PEACE RIVER, Alta. — A man was sentenced Thursday to 11 years for killing an Indigenous woman in northern Alberta and later moving her body to Manitoba.
Grant Sneesby, 72, stabbed Gloria Gladue multiple times in October 2015 before destroying her cellphone, burning her clothes, wrapping her body in plastic and storing it in a trailer.
At his trial, court heard that at some point Sneesby transported the body of the 44-year-old woman to Manitoba.
Gladue, a member of Bigstone Cree Nation, was last seen in Wabasca, Alta., about 330 kilometres north of Edmonton, in October 2015 and reported missing by her family a month later.
Her remains were found in rural Manitoba almost three years later by undercover RCMP officers.
In June, a jury convicted Sneesby of manslaughter instead of the initial charge of second-degree murder. He had pleaded guilty to causing indignity to Gladue’s remains.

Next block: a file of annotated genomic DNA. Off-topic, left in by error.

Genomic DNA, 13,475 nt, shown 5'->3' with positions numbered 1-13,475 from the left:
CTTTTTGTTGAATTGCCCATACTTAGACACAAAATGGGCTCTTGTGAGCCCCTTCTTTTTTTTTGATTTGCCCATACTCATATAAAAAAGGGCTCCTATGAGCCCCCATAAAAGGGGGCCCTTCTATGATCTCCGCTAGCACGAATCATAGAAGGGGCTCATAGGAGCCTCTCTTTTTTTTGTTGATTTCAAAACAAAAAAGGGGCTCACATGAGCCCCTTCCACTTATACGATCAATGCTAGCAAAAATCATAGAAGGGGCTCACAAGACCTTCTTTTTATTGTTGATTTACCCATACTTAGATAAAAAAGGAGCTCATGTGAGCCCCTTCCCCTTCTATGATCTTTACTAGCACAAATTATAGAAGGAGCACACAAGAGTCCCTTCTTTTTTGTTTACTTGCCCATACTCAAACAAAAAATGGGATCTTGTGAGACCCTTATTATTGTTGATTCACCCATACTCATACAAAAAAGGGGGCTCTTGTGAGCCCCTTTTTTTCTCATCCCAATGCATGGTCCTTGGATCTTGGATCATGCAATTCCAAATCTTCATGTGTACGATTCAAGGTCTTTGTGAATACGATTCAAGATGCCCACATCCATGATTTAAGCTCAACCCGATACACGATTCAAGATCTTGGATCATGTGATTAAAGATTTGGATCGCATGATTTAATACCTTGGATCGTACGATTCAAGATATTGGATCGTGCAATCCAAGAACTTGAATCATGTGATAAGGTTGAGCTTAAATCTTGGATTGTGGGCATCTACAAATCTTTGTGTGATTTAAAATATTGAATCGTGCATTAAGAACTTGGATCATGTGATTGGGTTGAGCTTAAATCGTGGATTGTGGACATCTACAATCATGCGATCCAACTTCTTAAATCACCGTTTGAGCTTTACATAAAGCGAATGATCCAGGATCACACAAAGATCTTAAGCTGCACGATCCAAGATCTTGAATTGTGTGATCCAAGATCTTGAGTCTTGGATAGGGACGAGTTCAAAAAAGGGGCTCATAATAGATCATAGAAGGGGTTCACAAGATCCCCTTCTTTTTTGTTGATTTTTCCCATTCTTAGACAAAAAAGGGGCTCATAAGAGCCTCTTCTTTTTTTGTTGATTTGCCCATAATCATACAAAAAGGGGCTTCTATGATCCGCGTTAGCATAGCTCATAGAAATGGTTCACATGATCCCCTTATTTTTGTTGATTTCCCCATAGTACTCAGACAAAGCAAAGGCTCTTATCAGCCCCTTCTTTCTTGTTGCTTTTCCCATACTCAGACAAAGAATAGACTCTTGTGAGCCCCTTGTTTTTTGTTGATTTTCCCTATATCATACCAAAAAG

"This was a brutal and callous killing," said Queen's Bench Justice Paul Belzil during sentencing in Peace River, Alta. "Gloria Gladue's life was senselessly ended by the actions of Mr. Sneesby."
Sneesby was credited seven years for his time in pretrial custody, leaving him three years and 221 days left to serve.
In addition to his prison sentence, Sneesby has a lifetime firearm ban.
This report by The Canadian Press was first published Sept. 22, 2022.
— By Angela Amato in Edmonton
This story was produced with the financial assistance of the Meta and Canadian Press News Fellowship.
The Canadian Press